WNYC Studios
More Perfect: The Political Thicket
When U.S. Supreme Court Chief Justice Earl Warren was asked at the end of his career, “What was the most important case of your tenure?”, there were a lot of answers he could have given. He had presided over some of the most important decisions in the court’s history — cases that dealt with segregation in schools, the right to an attorney, the right to remain silent, just to name a few. But his answer was a surprise: he said “Baker v. Carr,” a 1962 redistricting case. On this 2016 episode, part of our series More Perfect, we talk about why this case was so important. Important enough that it pushed one Supreme Court justice to a nervous breakdown, brought a boiling feud to a head, gave another justice a stroke, and changed the course of the Supreme Court — and the nation — forever. This episode is the one of the few times you can hear the voice of our Executive Producer Suzie Lechtenberg. After years of leading the team, Suzie will leave WNYC to start her new adventure. Suzie: re-publishing this episode is our way of saying thank you for all you’ve done — for the show and for each of us. Team Radiolab wishes you nothing but success and so much happiness in the next stage of your career. Episode Credits: Reported by Suzie Lechtenberg Produced by Suzie Lechtenberg Our newsletter comes out every Wednesday. It includes short essays, recommendations, and details about other ways to interact with the show. Sign up (! Radiolab is supported by listeners like you. Support Radiolab by becoming a member of The Lab ( today. Follow our show on Instagram, Twitter and Facebook @radiolab, and share your thoughts with us by emailing Leadership support for Radiolab’s science programming is provided by the Gordon and Betty Moore Foundation, Science Sandbox, a Simons Foundation Initiative, and the John Templeton Foundation. Foundational support for Radiolab was provided by the Alfred P. Sloan Foundation.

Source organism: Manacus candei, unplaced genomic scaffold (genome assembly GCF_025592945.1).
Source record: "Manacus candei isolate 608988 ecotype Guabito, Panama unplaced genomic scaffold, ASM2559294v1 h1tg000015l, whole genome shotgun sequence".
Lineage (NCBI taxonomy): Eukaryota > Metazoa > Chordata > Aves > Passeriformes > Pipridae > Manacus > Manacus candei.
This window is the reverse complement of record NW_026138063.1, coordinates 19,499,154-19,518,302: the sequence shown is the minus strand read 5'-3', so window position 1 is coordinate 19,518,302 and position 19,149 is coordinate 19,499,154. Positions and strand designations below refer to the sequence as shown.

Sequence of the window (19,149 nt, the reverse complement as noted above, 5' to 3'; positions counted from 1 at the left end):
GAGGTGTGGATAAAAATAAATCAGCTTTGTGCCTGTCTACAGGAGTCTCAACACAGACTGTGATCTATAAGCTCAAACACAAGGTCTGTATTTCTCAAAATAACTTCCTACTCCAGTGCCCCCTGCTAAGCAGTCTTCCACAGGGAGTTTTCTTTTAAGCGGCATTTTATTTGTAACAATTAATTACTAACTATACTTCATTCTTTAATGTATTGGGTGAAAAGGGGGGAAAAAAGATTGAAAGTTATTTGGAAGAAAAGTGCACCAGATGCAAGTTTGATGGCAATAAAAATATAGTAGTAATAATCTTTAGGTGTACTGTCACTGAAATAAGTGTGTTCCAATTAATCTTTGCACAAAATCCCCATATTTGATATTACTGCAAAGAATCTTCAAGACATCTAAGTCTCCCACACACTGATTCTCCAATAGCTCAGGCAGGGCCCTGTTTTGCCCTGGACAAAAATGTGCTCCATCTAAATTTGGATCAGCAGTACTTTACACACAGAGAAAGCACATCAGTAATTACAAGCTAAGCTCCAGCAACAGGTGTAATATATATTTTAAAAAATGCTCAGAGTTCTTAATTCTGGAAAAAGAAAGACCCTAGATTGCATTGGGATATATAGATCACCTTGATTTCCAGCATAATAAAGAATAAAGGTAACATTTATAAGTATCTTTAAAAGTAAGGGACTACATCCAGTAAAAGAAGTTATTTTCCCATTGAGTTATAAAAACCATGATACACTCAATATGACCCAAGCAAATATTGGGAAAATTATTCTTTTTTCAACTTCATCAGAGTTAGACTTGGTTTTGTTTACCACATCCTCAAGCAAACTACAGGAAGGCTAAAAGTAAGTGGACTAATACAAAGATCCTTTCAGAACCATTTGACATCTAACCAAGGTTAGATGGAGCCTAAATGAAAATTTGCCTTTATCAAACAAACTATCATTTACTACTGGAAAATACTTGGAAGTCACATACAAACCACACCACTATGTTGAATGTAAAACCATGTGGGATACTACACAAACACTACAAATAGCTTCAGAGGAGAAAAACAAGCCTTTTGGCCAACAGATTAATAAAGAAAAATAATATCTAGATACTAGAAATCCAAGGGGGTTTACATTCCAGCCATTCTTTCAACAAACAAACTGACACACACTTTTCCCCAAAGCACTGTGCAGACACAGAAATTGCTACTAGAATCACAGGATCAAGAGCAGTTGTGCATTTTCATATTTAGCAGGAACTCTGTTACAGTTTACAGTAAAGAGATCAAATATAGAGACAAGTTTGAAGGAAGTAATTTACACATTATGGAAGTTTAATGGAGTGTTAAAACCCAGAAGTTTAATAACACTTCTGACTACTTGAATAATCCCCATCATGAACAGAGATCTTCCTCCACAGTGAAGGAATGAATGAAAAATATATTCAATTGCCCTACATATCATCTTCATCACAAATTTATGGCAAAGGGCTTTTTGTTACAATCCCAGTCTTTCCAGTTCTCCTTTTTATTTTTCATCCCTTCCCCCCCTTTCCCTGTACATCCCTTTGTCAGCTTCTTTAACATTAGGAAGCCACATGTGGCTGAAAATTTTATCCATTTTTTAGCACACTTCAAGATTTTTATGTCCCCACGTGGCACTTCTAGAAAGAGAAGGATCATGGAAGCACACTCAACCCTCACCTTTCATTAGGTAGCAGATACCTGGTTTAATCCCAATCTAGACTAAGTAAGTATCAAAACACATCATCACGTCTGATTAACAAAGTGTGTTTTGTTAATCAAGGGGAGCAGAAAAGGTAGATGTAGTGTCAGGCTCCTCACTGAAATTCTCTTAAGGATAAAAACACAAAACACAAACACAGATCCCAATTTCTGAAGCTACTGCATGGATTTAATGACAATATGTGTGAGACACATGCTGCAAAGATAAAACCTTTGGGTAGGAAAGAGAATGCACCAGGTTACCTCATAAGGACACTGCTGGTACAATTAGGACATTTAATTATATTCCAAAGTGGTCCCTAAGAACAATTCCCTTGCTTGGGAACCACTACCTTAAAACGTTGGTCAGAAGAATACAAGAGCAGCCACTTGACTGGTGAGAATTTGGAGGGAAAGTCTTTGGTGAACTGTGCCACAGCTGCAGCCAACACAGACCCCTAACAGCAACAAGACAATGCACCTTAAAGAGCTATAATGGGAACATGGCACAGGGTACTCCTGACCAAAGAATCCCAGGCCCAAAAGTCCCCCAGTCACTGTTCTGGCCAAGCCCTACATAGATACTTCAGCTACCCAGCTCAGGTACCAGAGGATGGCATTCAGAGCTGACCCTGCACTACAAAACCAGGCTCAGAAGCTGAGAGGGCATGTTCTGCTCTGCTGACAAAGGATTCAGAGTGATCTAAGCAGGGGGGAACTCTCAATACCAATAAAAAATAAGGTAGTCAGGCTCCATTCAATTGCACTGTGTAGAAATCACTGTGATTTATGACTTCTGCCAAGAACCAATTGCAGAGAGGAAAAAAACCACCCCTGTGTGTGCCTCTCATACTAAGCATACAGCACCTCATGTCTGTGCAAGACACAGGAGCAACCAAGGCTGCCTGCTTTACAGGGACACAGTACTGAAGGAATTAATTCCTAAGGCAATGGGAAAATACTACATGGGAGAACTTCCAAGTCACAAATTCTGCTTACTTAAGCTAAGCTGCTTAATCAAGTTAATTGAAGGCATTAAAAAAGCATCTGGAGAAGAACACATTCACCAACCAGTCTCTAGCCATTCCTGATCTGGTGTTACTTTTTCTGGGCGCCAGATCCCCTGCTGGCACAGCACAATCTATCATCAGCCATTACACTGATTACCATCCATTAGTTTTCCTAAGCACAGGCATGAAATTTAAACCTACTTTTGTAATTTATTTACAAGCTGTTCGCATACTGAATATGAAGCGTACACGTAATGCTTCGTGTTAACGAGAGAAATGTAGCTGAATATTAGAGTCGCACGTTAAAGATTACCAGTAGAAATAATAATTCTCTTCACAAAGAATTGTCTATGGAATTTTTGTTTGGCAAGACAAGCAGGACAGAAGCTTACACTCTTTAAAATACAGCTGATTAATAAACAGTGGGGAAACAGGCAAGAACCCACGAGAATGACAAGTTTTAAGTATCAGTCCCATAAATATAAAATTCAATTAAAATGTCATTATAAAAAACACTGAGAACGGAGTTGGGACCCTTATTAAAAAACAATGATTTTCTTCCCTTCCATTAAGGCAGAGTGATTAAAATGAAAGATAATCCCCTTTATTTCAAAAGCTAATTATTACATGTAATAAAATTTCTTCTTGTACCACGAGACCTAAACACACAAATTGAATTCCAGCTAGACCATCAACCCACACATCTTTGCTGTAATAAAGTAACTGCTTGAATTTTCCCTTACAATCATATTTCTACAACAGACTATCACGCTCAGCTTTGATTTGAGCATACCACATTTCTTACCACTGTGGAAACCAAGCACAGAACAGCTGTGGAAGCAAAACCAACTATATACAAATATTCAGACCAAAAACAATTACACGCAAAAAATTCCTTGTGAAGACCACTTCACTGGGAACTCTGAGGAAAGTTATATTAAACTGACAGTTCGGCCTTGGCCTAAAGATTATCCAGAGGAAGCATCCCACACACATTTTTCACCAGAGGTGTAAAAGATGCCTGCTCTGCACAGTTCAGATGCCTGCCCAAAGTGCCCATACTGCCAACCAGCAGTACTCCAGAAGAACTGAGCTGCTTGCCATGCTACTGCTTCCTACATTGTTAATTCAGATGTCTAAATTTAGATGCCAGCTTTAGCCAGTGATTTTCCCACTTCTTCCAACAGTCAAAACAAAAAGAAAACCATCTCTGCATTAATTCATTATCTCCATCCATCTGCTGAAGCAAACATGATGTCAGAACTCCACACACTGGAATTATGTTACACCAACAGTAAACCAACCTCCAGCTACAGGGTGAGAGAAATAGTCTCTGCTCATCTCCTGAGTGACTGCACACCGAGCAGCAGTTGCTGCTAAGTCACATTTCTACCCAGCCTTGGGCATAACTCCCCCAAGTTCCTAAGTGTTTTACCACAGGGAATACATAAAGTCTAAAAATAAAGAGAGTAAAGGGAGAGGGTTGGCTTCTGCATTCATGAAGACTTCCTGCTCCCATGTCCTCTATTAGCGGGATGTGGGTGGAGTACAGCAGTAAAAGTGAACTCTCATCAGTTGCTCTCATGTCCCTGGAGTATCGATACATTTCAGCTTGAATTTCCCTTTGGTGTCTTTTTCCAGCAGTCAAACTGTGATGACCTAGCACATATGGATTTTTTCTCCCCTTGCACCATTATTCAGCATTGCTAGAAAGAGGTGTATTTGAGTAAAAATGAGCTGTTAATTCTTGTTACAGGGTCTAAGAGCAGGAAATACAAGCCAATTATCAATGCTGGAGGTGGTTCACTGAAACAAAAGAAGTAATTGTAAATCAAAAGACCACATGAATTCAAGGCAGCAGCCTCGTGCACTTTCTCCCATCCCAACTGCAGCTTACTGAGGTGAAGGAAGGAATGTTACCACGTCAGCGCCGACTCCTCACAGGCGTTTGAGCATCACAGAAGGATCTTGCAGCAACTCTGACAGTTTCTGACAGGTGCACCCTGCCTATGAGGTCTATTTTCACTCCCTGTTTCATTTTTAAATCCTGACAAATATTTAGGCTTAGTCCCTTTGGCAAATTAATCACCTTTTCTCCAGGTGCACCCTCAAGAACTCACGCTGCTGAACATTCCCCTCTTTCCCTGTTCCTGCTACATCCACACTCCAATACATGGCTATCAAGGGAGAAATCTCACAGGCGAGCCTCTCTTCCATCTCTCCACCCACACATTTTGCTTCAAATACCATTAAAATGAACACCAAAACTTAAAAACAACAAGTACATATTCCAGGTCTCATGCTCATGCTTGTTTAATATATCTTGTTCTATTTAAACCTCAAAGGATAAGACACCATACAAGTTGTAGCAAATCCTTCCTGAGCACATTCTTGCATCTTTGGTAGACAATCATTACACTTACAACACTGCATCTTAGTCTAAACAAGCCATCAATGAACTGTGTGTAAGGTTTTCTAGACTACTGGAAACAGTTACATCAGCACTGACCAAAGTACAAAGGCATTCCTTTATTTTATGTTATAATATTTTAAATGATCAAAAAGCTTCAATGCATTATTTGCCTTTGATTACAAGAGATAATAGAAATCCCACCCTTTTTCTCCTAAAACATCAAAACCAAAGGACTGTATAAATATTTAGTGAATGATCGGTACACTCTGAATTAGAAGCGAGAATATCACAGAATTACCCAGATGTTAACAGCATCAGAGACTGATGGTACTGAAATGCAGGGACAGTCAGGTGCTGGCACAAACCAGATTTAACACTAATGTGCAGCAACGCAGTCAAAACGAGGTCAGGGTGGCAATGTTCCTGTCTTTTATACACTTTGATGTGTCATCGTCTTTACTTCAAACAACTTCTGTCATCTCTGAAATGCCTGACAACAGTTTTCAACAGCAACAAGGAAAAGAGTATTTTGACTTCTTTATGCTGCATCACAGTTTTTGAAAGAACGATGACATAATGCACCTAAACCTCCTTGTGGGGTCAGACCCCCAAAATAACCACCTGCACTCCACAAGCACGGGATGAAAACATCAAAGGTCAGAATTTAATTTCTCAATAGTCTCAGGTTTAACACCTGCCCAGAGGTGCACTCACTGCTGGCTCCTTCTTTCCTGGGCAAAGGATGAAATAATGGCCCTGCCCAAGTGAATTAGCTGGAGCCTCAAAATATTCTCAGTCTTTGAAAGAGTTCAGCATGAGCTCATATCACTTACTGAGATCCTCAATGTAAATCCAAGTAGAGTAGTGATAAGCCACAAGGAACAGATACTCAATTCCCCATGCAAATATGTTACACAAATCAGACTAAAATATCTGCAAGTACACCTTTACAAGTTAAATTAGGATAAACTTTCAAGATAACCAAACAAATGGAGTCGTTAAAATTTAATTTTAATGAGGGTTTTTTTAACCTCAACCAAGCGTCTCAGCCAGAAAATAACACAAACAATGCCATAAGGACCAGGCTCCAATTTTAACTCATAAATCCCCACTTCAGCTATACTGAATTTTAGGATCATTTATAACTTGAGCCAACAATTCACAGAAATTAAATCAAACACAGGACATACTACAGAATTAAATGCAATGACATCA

47 min
The Ezra Klein Show
The Ezra Klein Show
New York Times Opinion
The Hidden Costs of Cheap Meat
About 50 years ago, beef cost more than $7 a pound in today’s dollars. Today, despite high inflation, beef is down to about $4.80 a pound, and chicken is just around $1.80 a pound. But those low prices hide the true costs of the meat we consume — costs that the meat and poultry industries have quietly offloaded onto not only the animals we consume but us humans, too. Animal agriculture is responsible for at least 14.5 percent of total greenhouse gas emissions, with some estimates as high as 28 percent. It uses half the earth’s habitable land. Factory farms pose huge threats as potential sources of antibiotic resistance and future pandemics. And the current meat production system loads farmers with often insurmountable levels of debt. Our meat may look cheap at the grocery store, but we are all picking up the tab in ways we’re often starkly unaware of. Leah Garcés is the chief executive and president of Mercy for Animals and the author of “Grilled: Turning Adversaries Into Allies to Change the Chicken Industry.” Few animal rights activists have her breadth of experience: For years, she’s been steeped in the experiences of farmers who raise animals, communities that live alongside industrial animal operations and, of course, the farmed animals that live shorter and more miserable lives. So I invited her on the show for a conversation about what meat really costs and how that perspective could help us build a healthier relationship to the animals we eat and the world we inhabit. We discuss what it’s like to live next to a hog farm, factory farming’s role in growing antibiotic resistance, how the current system of contract farming saddles individual farmers with debt, the lengths the U.S. government — and taxpayers — goes to to subsidize industrial animal farming, the possibility that the next pandemic will emerge from a crowded factory farm, how high costs — like deforestation in the Amazon — are hidden from consumers at the grocery store, the challenge of helping children make sense of routinized cruelty, whether regenerative agriculture can help undo the damage done by industrial animal farming, the historic animal welfare case currently in front of the Supreme Court and more. Mentioned: Mercy for Animals “Sen. Cory Booker has a plan to stop taxpayer bailouts of Big Meat” by Marina Bolotnikova and Kenny Torrella Book Recommendations: Wastelands by Corban Addison Meatonomics by David Robinson Simon Animal Machines by Ruth Harrison Thoughts? Email us at (And if you’re reaching out to recommend a guest, please write “Guest Suggestion” in the subject line.) You can find transcripts (posted midday) and more episodes of “The Ezra Klein Show” at, and you can find Ezra on Twitter @ezraklein. Book recommendations from all our guests are listed at “The Ezra Klein Show” is produced by Emefa Agawu, Annie Galvin, Jeff Geld and Rogé Karma. Fact-checking by Michelle Harris, Mary Marge Locker and Kate Sinclair. Original music by Isaac Jones. Mixing by Isaac Jones. Mixing by Jeff Geld, Sonia Herrero, and Isaac Jones. Audience strategy by Shannon Busta. Special thanks to Kristin Lin, Kristina Samulewski, Leah Douglas and Evi Steyer.
1 hr 22 min
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